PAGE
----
My name is Tom Letourneau, and I am a senior from Dayton, Maine. I am an English and WGSS double major, and a Russian minor. In addition being on the cross country, indoor, and outdoor track teams, I am co-president of The Bridge, Colby's LGBTQ organization. Not only do I like to talk loudly about my personal life in public spaces, but I also like to tell others what to do. If you are looking for an opinion, or any sort of unsolicited advice, don't be afraid to not ask me. I am passionate about politics and post-colonial theory (I mean, who isn't), and I enjoy reading, listening to music, and watching TV. A sad thing about me is that I once had multiple piercings, but now I no longer have any. Another sad thing is that I have contributed at least one article to every issue of The Libel, Colby's "humor" magazine. Though most articles were written at the last minute at the behest of my roommate, an editor of the magazine, I nonetheless put The Libel on my resume. All of Colby knows I am important, but whether or not I am funny is debatable. What is undeniable, however, is my love for comedy and all of its limitless forms.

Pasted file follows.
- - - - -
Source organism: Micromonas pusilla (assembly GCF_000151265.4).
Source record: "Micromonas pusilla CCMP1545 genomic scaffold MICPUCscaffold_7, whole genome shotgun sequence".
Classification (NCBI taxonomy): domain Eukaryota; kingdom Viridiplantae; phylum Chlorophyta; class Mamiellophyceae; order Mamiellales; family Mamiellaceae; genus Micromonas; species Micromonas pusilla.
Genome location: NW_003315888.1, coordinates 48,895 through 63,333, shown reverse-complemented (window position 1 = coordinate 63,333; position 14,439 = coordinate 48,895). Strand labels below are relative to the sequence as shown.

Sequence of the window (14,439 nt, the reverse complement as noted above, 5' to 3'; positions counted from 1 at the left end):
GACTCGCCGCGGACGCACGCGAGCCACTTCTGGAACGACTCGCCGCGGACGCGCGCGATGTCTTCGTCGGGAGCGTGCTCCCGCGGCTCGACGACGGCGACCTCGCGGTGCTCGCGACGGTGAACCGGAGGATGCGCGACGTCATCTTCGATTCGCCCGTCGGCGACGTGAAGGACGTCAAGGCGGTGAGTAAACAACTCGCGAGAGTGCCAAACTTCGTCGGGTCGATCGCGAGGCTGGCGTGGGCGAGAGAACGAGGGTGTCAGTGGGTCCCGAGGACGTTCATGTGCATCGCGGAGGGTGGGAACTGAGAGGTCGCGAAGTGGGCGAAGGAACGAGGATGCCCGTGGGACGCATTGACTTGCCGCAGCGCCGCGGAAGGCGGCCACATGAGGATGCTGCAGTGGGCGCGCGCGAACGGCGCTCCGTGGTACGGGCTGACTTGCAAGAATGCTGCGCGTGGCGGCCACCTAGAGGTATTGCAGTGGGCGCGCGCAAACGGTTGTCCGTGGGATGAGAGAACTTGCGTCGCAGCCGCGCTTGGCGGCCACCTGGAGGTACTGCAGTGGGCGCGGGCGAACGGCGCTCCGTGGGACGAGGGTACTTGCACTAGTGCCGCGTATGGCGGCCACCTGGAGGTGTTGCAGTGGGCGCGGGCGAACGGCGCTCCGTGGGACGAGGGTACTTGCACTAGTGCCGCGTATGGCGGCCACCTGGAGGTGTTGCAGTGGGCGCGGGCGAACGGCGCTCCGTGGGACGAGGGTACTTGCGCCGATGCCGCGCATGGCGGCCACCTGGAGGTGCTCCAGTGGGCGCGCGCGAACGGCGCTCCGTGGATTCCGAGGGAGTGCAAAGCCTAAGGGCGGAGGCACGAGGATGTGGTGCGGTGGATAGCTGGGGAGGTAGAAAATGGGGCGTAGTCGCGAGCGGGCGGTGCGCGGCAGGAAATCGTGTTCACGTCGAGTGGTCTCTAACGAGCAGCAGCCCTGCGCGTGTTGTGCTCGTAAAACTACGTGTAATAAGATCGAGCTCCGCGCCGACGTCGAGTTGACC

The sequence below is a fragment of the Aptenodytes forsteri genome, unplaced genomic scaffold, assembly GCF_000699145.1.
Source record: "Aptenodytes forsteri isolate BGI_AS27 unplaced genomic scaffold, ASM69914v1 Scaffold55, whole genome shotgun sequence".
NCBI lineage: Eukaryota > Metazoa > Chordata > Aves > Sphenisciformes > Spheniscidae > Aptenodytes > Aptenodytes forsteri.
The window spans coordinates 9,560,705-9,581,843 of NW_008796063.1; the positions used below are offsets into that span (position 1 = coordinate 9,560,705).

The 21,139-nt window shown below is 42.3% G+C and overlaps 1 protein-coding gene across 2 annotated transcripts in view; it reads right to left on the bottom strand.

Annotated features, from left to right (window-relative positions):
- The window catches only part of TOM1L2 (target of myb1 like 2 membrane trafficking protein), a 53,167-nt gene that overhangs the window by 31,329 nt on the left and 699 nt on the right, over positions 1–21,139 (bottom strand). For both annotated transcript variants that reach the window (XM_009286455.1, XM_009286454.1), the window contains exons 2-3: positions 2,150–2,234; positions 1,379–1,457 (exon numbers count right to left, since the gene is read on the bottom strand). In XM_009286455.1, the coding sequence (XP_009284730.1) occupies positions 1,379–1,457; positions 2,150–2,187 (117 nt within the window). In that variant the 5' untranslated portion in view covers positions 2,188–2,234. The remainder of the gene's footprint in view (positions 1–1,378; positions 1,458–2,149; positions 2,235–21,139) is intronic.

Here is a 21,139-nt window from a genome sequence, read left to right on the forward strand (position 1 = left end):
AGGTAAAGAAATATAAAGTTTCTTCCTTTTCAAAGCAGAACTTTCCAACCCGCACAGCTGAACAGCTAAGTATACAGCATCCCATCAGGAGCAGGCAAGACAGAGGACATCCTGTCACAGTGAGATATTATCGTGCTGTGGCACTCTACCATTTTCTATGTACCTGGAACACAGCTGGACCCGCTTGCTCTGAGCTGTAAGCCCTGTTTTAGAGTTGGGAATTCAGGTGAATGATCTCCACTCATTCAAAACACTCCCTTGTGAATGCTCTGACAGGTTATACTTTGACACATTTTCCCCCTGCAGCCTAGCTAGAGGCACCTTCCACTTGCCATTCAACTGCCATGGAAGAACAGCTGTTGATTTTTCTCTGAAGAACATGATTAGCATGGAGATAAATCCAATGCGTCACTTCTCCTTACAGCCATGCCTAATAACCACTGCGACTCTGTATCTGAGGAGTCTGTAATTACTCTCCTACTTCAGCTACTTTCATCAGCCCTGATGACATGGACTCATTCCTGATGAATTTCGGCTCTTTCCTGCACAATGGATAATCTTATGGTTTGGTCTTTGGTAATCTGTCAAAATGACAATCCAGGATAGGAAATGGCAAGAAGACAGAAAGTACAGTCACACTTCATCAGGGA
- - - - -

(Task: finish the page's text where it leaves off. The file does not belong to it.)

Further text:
Who influences you in Comedy?
I think that I am heavily influenced by a wide range of mostly female comedians, whose life experiences I both admire and relate to, and whose humor is wacky, self-aware, and often critical of American social mores. I am drawn to comedic actresses such as Kristen Wiig, Amy Poehler, and Megan Mullally, and also to comedians such as Roseanne Barr, Paula Poundstone, Wanda Sykes, Margaret Cho (who came to Colby not that long ago), and Kathy Griffin.
Do you hope to continue Comedy/Improv after Colby?
Yes. I would die (from happiness) to become a television writer. I don't think I could act or do stand-up, but writing is something I'm very interested in pursuing after Colby, and television is, to me, the ideal medium for both comedic expression and narrative.
Does comedy need a "message"?
I don't think that comedy needs an intentional message, but I do think that all comedy does have a message, whether the comedian is aware of it or not. To me, comedy is an interpretation of the world that takes life experiences and regurgitates them in such a way that they become more understandable, relatable. A lot of comedy involves metaphor and irony; these are tools that the comedian uses to help themselves and others navigate the world, and how ridiculous or ridiculously mundane it can be. I think that comedy not only reflects culture and cultural anxieties, but also the self and the anxiety of being a human in such a world as the one we live in.
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